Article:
One does so tire of college elites bleating about being “oppressed” by administrators’ failure to be “inclusive” when crafting courses.
Among recent squawking is that from special snowflakes at Yale, who have launched a petition calling on the Ivy League school’s English department to abolish a core course requirement to study canonical writers, including Chaucer, Shakespeare and Milton, stating “it is unacceptable that a Yale student considering studying English literature might read only white male authors,” according to The Guardian.
It would appear that Yale English students, despite being an undoubtedly bright bunch, aren’t capable of picking up the works of, say, Zora Neale Hurston, Gabriel García Márquez, Salman Rushdie, Amy Tan, Edith Wharton or Richard Wright on their own.
Yale requires English majors to spend two semesters studying a selection of authors it labels “major English poets”: Geoffrey Chaucer, Edmund Spenser, William Shakespeare, and John Donne in the fall; John Milton, Alexander Pope, William Wordsworth, and TS Eliot “or another modern poet” in the spring. (Presumably the other modern poet could be a non-white, non-male writer, but that wouldn’t fit the agenda of the easily aggrieved.)
Its intention, the university says, “is to provide all students with a generous introduction to the abiding formal and thematic concerns of the English literary tradition.” The poems the students read, it adds, “take up questions and problems that resonate throughout the whole of English literature: the status of vernacular language, the moral promise and perils of fiction, the relationships between men and women, the nature of heroism, the riches of tradition and the yearning to make something new.”
To combat this pernicious patriarchal authoritarianism Yale students have launched a petition calling on the institution to “decolonize” the course.
“They want the university to abolish the major English poets requirement, and to refocus the course’s pre-1800/1900 requirements “to deliberately include literatures relating to gender, race, sexuality, ableism, and ethnicity,” according to The Guardian.
The petition says that “a year spent around a seminar table where the literary contributions of women, people of color, and queer folk are absent actively harms all students, regardless of their identity,” and that the course “creates a culture that is especially hostile to students of color.”
Actually, Yale has a wide variety of English courses that focus specifically on women and people of color, along with some that touch on queer issues.
These include English 10: Jane Austen; English 239: Women Writers from the Restoration to Romanticism; English 291: The American Novel Since 1945, which includes works by Wright, Flannery O’Connor, Patricia Highsmith, Marilynne Robinson, Toni Morrison and Alison Bechdel; English 292: Imagining Sexual Politics, 1960s to the Present, which involves a historical survey of “fiction, poetry drama and creative nonfiction that have shaped and responded to feminist, queer and transgender thought since the start of second-wave feminism”; English 293: Race and Gender in America; English 306: American Artists and the African American Book; English 313: Poetry and Political Sensibility; English 326: The Spectacle of Disability, which examines how people with disabilities are treated in US literature and culture; English 334: Postcolonial World Literature, 1945-present; English 352: Asian American Literature; English 445: Ralph Ellison in Context; English 446: Virginia Woolf; and English 945: Black Literature and US Liberalism.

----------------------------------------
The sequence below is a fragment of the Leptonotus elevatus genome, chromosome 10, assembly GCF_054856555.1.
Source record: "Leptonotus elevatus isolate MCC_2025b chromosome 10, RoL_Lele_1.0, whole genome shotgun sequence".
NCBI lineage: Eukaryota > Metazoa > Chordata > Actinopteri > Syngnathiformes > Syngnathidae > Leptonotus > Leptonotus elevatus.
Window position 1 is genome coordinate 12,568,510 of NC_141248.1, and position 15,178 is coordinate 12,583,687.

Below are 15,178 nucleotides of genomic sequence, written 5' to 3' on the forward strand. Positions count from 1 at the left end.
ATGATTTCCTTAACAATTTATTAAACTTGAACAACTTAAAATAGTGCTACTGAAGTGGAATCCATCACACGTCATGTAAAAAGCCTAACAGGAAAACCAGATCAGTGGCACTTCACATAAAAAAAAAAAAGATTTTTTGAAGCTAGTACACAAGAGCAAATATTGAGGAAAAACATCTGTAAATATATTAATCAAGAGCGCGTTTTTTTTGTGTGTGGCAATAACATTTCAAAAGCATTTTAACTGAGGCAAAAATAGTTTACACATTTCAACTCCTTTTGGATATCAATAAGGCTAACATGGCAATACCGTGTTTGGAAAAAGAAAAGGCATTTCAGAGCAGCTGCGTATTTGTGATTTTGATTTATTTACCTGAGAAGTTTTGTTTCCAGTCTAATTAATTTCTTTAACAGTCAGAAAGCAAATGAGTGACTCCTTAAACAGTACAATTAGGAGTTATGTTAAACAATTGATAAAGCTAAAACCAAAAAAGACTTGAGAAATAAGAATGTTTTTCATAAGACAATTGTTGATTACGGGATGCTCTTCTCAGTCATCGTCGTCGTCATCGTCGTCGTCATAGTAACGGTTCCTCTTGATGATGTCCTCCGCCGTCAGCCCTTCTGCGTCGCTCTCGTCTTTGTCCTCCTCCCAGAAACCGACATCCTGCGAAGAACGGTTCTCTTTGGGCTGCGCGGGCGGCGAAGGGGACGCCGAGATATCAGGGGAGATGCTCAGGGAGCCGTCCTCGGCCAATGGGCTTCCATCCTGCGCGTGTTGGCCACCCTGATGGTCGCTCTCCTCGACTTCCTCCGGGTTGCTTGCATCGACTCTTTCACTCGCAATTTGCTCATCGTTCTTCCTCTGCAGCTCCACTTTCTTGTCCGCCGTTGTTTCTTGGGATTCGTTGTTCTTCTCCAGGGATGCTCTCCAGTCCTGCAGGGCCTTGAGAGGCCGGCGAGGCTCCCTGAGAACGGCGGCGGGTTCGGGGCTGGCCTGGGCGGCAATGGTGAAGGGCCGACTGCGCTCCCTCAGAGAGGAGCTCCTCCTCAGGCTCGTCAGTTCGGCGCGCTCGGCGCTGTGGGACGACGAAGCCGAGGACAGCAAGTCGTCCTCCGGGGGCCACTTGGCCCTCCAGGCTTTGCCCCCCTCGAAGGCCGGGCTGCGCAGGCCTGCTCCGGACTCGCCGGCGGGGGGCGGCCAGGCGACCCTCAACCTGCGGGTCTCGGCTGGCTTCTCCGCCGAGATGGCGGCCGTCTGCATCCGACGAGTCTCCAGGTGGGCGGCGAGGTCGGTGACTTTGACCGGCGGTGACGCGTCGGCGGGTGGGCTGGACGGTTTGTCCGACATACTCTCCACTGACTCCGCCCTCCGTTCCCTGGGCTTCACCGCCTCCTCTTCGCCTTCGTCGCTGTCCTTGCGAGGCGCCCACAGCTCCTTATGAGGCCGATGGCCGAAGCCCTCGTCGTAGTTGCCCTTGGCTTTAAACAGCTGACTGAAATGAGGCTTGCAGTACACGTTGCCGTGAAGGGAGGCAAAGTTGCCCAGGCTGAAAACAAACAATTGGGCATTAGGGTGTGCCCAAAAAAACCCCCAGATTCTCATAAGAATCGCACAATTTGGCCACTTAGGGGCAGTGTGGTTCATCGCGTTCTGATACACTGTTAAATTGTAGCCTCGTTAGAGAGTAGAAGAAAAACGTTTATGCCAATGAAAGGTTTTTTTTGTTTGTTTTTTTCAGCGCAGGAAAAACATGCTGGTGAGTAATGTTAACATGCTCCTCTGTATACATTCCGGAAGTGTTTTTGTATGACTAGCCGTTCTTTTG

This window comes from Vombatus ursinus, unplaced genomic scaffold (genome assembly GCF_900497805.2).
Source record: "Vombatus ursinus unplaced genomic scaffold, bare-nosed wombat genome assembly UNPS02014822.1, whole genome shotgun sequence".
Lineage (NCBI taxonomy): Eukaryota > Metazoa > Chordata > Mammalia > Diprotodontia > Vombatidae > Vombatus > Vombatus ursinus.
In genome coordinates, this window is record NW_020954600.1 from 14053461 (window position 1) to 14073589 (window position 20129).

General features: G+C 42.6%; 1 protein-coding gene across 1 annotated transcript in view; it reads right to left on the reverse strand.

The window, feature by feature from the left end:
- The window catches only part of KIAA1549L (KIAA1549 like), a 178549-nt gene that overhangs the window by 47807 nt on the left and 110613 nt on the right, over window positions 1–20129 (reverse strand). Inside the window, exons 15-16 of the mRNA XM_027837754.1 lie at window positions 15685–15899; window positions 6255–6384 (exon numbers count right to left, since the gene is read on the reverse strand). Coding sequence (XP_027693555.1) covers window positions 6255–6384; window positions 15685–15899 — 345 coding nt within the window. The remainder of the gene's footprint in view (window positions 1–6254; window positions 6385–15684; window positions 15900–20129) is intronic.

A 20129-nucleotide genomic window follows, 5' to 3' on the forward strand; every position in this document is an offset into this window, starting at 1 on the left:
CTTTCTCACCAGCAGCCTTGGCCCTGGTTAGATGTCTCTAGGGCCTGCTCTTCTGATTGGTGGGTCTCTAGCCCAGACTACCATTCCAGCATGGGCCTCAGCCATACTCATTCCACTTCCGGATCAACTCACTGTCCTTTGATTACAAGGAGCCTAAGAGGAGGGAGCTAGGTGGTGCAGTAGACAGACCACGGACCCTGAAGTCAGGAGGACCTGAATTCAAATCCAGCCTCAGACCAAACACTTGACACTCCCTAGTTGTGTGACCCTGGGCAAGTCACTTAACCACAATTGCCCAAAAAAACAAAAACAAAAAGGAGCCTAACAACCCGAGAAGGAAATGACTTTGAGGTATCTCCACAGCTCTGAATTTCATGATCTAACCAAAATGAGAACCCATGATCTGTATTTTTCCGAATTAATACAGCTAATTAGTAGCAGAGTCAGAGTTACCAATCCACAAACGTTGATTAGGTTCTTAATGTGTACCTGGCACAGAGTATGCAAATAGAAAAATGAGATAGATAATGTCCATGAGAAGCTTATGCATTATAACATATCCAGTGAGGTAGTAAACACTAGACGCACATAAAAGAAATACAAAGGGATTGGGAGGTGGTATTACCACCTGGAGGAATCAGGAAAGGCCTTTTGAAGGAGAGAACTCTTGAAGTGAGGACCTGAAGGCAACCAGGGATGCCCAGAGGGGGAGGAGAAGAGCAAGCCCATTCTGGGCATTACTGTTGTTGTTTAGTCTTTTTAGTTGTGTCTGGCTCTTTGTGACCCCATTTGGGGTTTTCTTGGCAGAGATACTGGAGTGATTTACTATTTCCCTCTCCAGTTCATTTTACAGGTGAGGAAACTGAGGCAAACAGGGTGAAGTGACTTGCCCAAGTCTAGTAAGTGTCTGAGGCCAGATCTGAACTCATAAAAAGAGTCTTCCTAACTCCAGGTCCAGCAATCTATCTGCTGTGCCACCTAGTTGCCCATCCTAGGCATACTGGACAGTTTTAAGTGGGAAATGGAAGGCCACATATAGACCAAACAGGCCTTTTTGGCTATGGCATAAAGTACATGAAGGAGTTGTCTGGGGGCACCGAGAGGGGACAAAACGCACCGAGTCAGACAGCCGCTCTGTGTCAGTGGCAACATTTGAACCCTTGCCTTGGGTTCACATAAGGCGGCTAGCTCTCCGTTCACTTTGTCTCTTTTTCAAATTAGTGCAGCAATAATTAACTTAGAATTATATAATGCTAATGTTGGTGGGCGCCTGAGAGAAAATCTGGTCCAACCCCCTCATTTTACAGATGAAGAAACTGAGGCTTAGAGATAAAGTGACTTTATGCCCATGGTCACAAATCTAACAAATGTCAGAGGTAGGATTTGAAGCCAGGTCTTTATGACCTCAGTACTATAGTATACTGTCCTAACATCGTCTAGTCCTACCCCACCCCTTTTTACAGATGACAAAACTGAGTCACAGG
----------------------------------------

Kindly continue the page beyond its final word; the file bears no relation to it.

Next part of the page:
But, of course, students would have to enroll in additional courses beyond the basic two currently required to partake in the above. It would appear the “persecuted” are trying to change the school’s approach to teaching English rather than simply signing up for an additional class or two.
One student went so far as to write in the Yale Daily News that the school’s English department “actively contributes to the erasure of history” by having two of its foundational courses in English focus on “canonical works that actively oppress and marginalize non-white, non-male, trans and queer people.”
I’ve read some of the above major English poets and fail to see how their works create “a culture that is especially hostile to students of color.” But, being a middle class white male, I suppose I couldn’t possibly understand what’s offensive to a group of late teens and young twenty-somethings at one of the most select, politically correct universities in the world.
What’s more likely going on is that a collection of vocal Yale undergraduates have tired of being forced to read Milton, Chaucer, Shakespeare, et al. To be fair, these writers can be difficult to slog through, what with their penchant for archaic language and use of such tricky literary devices as allegories and soliloquies.
But instead of buckling down and becoming better readers and writers by understanding what the great English poets of the past had to say when they put pen to paper, they’d rather accuse the school of “harming students.”
I’ll say this for Yale English students: They may not be too resilient when it comes to holding up under the yoke of great literature, but they’ve got a bright future in the area of creative thinking.